There is now a second biography of Bader, “Bader’s War: Have A Go At Everything,” by the superb British war historian S.P. Mackenzie, that reveals why and how Douglas Bader became the man he was.  

It is often said that if one wants to understand the man, they need to understand the child he was.  This is certainly true with Bader, whose childhood can only be called “harsh and unhappy.” In such a forge would be created the uncompromising character of iron will and determination that would carry him through life.  

Born February 21, 1910, Bader spent his first two years living with relatives on the Isle of Man while his parents returned to India.  Reunited with them, he discovered his mother had never wanted him; she always took the side of his older brother, who delighted in tormenting Douglas, once shooting him in the shoulder with an air gun.  The family returned to England in 1914 and in 1915, his father went off to war, the last Douglas ever saw of him, since he died of wounds two years later.  Raised by an ineffectual Yorkshire clergyman as a step-father, Bader became an aggressive fighter in response to his brother’s treatment.  Once, at St. Edward’s, his public school in Oxford, he got into a fight with future film star Laurence Olivier, who beat him up after being bowled out by Bader in a cricket match.

By the time he graduated, his central elements were obvious to all: the urge to compete and win at all costs, the desire to lead, a blustery self-confidence hiding his loneliness, and an undying need to prove himself

He had not planned to join the RAF, and did so more out a lack of other opportunities and interests than anything else, though he discovered he had a knack for it once he was in.  In November 1931 came the event that would define his life, when a group of pilots at a local aero club chided him about the performance of his Bristol Bulldog fighter.  He tried to perform an aerobatic roll on takeoff, at an altitude of less than 20 feet.  Misjudging height and speed, he dug a wingtip and cartwheeled into a terrible crash.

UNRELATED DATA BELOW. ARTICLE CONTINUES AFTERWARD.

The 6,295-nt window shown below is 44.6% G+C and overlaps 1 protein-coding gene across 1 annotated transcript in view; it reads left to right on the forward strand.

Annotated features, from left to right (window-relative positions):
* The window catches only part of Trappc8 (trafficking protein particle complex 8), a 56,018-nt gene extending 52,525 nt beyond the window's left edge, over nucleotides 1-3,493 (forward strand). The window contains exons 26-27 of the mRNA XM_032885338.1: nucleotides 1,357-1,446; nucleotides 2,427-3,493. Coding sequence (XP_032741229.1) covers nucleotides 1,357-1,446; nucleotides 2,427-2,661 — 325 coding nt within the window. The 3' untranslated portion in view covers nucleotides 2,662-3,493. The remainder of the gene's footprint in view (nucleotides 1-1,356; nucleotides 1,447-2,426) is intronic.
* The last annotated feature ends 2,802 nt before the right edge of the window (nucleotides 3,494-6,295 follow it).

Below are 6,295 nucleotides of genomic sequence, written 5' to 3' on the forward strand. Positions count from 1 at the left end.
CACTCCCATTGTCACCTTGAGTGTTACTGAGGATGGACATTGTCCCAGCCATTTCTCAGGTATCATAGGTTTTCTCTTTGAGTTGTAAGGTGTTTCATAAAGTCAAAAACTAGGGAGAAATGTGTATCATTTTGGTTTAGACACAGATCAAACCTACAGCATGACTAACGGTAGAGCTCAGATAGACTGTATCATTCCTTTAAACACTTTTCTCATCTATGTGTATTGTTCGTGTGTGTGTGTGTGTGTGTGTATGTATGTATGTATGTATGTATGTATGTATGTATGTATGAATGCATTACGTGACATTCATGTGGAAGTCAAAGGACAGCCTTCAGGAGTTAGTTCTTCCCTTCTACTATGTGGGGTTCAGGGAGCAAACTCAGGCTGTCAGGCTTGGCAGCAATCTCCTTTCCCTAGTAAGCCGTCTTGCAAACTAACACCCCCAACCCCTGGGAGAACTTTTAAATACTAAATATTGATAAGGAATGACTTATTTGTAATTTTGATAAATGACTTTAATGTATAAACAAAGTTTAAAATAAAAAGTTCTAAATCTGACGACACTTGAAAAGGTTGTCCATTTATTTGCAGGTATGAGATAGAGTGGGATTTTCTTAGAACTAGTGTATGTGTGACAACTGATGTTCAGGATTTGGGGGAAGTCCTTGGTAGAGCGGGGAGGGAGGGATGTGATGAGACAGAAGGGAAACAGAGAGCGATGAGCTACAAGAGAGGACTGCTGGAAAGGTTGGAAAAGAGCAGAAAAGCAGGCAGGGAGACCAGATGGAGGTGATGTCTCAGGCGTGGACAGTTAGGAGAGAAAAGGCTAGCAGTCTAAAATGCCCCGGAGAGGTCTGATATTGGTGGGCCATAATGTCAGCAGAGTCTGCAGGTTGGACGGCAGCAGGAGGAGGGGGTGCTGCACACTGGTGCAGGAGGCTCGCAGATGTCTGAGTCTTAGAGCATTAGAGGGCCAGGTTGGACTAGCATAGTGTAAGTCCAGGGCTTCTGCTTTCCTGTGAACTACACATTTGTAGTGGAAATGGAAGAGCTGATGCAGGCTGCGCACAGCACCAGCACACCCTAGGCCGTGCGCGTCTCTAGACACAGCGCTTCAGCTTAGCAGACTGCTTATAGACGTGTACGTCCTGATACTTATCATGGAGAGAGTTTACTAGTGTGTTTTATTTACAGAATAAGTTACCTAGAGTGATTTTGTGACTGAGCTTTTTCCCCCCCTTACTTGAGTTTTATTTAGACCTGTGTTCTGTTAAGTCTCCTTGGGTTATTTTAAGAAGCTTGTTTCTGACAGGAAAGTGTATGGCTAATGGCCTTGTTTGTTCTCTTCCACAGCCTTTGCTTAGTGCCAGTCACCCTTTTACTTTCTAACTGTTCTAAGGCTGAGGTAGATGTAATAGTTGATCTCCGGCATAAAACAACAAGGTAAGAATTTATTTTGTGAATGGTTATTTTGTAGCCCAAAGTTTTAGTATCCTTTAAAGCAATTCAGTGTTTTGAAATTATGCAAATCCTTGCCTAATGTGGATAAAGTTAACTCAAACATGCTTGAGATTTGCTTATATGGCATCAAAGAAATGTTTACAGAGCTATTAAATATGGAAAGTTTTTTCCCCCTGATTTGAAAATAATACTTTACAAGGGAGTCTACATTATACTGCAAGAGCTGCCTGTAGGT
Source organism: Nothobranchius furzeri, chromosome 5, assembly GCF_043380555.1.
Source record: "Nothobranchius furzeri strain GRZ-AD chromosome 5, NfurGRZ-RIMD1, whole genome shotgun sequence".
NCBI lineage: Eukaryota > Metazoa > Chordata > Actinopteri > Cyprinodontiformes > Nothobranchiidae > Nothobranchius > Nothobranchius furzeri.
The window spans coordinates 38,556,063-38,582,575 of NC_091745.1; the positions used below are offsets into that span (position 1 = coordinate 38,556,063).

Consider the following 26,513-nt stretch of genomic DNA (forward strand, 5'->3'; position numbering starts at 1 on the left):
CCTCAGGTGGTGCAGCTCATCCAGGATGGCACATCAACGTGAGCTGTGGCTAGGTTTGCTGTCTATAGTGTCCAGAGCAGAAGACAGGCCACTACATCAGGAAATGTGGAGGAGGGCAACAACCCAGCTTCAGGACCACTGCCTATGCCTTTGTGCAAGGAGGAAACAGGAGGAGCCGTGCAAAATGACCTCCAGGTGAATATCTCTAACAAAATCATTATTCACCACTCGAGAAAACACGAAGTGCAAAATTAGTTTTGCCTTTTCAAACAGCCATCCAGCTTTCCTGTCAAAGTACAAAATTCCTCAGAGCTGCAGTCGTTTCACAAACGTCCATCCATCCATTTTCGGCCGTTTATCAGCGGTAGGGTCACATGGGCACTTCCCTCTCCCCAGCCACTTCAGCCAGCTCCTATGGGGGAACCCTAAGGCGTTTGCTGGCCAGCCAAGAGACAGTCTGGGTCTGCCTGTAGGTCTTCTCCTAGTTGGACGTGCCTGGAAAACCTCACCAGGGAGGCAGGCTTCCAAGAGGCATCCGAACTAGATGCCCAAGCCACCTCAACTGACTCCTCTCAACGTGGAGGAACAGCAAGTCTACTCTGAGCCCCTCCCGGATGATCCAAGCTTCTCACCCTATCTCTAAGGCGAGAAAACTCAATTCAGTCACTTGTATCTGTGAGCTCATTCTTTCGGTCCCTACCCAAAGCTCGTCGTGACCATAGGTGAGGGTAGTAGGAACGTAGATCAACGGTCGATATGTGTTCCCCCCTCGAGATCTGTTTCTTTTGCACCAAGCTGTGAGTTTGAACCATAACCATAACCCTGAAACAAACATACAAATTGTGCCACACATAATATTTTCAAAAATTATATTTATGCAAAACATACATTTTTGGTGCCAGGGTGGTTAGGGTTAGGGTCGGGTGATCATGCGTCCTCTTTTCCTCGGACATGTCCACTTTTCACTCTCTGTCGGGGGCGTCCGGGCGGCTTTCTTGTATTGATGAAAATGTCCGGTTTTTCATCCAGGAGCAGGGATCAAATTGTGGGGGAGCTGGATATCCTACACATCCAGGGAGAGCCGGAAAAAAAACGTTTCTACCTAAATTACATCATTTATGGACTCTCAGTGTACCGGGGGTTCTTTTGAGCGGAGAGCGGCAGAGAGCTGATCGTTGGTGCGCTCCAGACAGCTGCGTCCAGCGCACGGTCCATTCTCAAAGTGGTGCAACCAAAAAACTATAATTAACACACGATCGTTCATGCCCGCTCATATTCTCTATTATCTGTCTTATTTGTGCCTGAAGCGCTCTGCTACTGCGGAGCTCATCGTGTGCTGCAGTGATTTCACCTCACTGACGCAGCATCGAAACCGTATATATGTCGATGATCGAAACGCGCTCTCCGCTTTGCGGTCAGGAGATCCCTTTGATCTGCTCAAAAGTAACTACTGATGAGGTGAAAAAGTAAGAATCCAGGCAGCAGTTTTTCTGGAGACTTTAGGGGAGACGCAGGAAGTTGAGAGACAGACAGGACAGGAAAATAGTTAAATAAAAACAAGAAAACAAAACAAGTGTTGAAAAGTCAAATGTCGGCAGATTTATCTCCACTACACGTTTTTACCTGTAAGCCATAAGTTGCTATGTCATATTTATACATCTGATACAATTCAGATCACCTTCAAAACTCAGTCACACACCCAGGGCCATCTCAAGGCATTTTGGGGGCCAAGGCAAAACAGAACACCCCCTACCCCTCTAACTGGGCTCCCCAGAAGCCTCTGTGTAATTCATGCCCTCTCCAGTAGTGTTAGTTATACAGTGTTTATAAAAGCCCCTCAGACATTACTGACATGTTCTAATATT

Only the early arrival of a rescuer prevented Bader bleeding to death right then.  His luck held when he arrived in the hospital just in time to be treated by one of the best surgeons in England, who had been about to go home for the day.  Bader lost his right leg above the knee that day and his left below the knee the next.  Sedated for weeks, his first memory after the crash was hearing a Nursing Sister outside his hospital door say to another, “Be quiet, there’s a boy dying in there.”

In those days, there was nothing remotely like the kind of technology and treatment for amputees that exists today, but Bader applied himself like no one else, and within a year he had regained the ability to move, or lurch, if not to actually walk.  Mackenzie calls this recovery, “an unparalleled triumph of determination and willpower over physical adversity”.

By 1933, Bader was back in the cockpit and had proven conclusively he could fly.  RAF regulations were unbending and he was refused reinstatement. For the next five years he was relentless in pursuing his return, declaring he would never take no for an answer.  “By God, I’ll sit on their doorsteps until I get in,” he vowed.  With the Munich Crisis at hand in 1938, the Air Ministry finally decided to ignore the regulations. “Getting back into the RAF was a masterpiece of persistence,” Bader wrote.